Avulsion fracture of the base of the index metacarpal by extensor carpi radialis longus: A Case Report
V Punjabi, A Leong
avulsion fracture, extensor carpi radialis longus ecrl, metacarpal
V Punjabi, A Leong. Avulsion fracture of the base of the index metacarpal by extensor carpi radialis longus: A Case Report. The Internet Journal of Orthopedic Surgery. 2007 Volume 9 Number 2.
Avulsion fracture of the base of the second metacarpal is an uncommon injury because of the stability of the carpometacarpal joints. We present a case of fracture of the index metacarpal base with avulsion of the extensor carpi radialis longus tendon. All the previous reports have described fall on flexed wrist as mechanism of injury. This case represents the injury as a result of motor vehicle accident (dashboard injury). It was treated with open reduction and internal fixation using a screw and suture anchor. After surgery, the patient regained full function with normal range of movement and power of the wrist.
A 47 year old lady was involved in a motor vehicle accident. She was the driver of a car which had a head on collision. She sustained a hyperflexion injury to the left (dominant) wrist which hit the dashboard of the car. She did not sustain any other injuries. She presented to the emergency department with a painful and swollen dorsum of left hand. Clinical examination revealed swelling and tenderness over the base of the index metacarpal. Extension of the wrist was very painful and limited. There was no soft tissue swelling in the extensor muscle mass proximally in the forearm. The skin was not breached and the injured hand was neurovascular intact. Radiographs revealed an avulsion fracture of the base of the index metacarpal on the radial side (Fig.1).
The fracture was comminuted and intra-articular constituting nearly 60% of the joint surface. A CT scan (Fig.2) was performed to define the fracture pattern because of the comminution. A decision was made to perform an open reduction. Under general anaesthetic a dorsal longitudinal skin incision was made centering the base of 2 nd metacarpal. As anticipated there was a small bony fragment which had fractured from the radial side of the index metacarpal base. This fragment had displaced proximally and rotated. There was extensive radial comminution. The ECRL tendon was completely avulsed off its insertion (Fig3). It had retracted proximally by approx 2 cms with comminuted bony fragments attached to its stump.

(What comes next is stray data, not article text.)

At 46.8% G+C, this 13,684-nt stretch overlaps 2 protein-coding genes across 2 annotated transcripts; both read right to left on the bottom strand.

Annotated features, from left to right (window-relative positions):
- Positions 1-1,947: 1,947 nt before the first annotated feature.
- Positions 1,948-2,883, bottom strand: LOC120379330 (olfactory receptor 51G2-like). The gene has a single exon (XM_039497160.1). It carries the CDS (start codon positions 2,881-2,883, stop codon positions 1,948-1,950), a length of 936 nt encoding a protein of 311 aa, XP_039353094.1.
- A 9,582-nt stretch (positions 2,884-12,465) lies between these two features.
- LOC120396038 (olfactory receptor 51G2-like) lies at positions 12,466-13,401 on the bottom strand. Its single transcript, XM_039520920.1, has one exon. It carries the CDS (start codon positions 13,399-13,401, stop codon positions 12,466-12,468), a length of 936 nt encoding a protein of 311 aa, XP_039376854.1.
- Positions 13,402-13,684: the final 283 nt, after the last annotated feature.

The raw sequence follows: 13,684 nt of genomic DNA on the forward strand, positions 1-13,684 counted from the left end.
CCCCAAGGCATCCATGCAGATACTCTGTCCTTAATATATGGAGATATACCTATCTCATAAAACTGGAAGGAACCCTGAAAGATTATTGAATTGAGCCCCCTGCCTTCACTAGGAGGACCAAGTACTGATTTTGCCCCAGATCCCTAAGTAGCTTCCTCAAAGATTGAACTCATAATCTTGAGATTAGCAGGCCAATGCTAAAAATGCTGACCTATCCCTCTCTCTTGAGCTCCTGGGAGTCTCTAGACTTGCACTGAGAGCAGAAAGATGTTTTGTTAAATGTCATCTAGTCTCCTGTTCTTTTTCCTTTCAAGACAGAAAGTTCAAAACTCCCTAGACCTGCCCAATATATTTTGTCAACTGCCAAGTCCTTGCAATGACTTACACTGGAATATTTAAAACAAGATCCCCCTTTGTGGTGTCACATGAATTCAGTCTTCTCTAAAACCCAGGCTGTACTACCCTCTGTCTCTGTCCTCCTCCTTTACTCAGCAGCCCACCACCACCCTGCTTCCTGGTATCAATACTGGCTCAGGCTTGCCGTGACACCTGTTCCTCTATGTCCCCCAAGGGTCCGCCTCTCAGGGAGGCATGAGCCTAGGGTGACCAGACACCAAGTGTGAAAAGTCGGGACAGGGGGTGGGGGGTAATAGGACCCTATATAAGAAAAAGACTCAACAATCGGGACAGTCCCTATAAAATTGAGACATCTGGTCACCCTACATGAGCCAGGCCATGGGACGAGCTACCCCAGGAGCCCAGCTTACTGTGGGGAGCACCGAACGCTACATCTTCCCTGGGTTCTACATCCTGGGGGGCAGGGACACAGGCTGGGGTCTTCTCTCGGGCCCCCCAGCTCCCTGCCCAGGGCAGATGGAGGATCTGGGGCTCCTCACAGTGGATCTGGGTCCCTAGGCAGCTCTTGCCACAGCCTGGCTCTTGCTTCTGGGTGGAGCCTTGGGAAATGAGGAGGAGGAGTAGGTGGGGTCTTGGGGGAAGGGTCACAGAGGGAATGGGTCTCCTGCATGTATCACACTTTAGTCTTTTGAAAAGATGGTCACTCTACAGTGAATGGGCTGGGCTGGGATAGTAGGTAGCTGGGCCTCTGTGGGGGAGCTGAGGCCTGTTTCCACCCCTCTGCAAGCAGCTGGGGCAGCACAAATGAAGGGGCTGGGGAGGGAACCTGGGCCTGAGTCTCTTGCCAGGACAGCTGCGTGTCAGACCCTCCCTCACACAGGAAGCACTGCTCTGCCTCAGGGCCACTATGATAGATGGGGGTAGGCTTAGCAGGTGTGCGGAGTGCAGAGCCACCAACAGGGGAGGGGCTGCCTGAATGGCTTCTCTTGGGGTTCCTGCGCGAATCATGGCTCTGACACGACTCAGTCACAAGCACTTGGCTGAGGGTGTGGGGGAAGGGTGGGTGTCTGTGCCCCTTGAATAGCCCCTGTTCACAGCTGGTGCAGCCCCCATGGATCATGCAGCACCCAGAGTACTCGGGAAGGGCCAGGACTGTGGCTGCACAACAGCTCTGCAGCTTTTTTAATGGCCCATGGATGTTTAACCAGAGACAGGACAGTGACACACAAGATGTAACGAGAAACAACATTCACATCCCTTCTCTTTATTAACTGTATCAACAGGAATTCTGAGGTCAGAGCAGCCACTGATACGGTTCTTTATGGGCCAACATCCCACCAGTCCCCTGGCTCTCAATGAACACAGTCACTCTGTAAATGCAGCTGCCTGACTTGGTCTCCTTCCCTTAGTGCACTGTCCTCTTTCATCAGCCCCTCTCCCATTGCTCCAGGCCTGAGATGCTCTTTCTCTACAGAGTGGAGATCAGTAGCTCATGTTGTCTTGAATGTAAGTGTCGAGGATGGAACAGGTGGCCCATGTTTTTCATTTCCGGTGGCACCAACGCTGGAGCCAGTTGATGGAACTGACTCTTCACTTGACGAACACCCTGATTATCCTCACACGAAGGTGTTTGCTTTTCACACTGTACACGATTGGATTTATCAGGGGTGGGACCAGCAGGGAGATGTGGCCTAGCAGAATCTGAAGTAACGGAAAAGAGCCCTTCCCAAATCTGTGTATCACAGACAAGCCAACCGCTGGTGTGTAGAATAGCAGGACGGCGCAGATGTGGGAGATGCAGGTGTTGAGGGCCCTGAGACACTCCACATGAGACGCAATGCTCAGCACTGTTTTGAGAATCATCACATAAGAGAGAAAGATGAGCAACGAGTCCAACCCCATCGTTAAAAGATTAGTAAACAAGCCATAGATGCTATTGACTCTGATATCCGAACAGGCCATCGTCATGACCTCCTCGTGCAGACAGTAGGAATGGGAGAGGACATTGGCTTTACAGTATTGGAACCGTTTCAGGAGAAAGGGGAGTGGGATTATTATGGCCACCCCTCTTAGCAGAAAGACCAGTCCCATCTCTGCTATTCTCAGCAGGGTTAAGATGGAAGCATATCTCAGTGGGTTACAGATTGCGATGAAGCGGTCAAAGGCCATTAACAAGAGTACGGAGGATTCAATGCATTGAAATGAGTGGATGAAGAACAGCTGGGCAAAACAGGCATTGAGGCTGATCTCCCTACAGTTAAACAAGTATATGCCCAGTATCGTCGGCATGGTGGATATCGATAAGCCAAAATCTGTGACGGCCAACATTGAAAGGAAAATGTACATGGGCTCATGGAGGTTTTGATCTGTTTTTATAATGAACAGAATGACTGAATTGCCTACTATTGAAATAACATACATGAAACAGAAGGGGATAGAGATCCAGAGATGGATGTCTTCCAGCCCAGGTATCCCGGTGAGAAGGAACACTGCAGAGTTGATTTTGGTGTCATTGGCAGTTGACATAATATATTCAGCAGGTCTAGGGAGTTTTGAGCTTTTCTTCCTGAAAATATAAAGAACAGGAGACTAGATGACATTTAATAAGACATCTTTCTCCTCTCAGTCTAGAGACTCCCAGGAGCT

This corresponded to the deficit in the base of the index metacarpal on the radial side. The fracture was reduced and the intra articular anatomy restored as best possible given the comminution (Fig.4). This was held with 1 x 1.3mm hand modular set screw. The ECRL tendon was reattached to the dorsum of the base of the index metacarpal using a Mitek suture anchor. Postoperatively the wrist was immobilized in a short arm backslab with the wrist in 30° of extension. The backslab was removed at 2 weeks and replaced with a removable volar wrist splint. Physiotherapy was commenced at 2 weeks. At 4 months post surgery she had full range of movement and normal power of the wrist. Radiographic evidence demonstrated bony healing at the fracture site.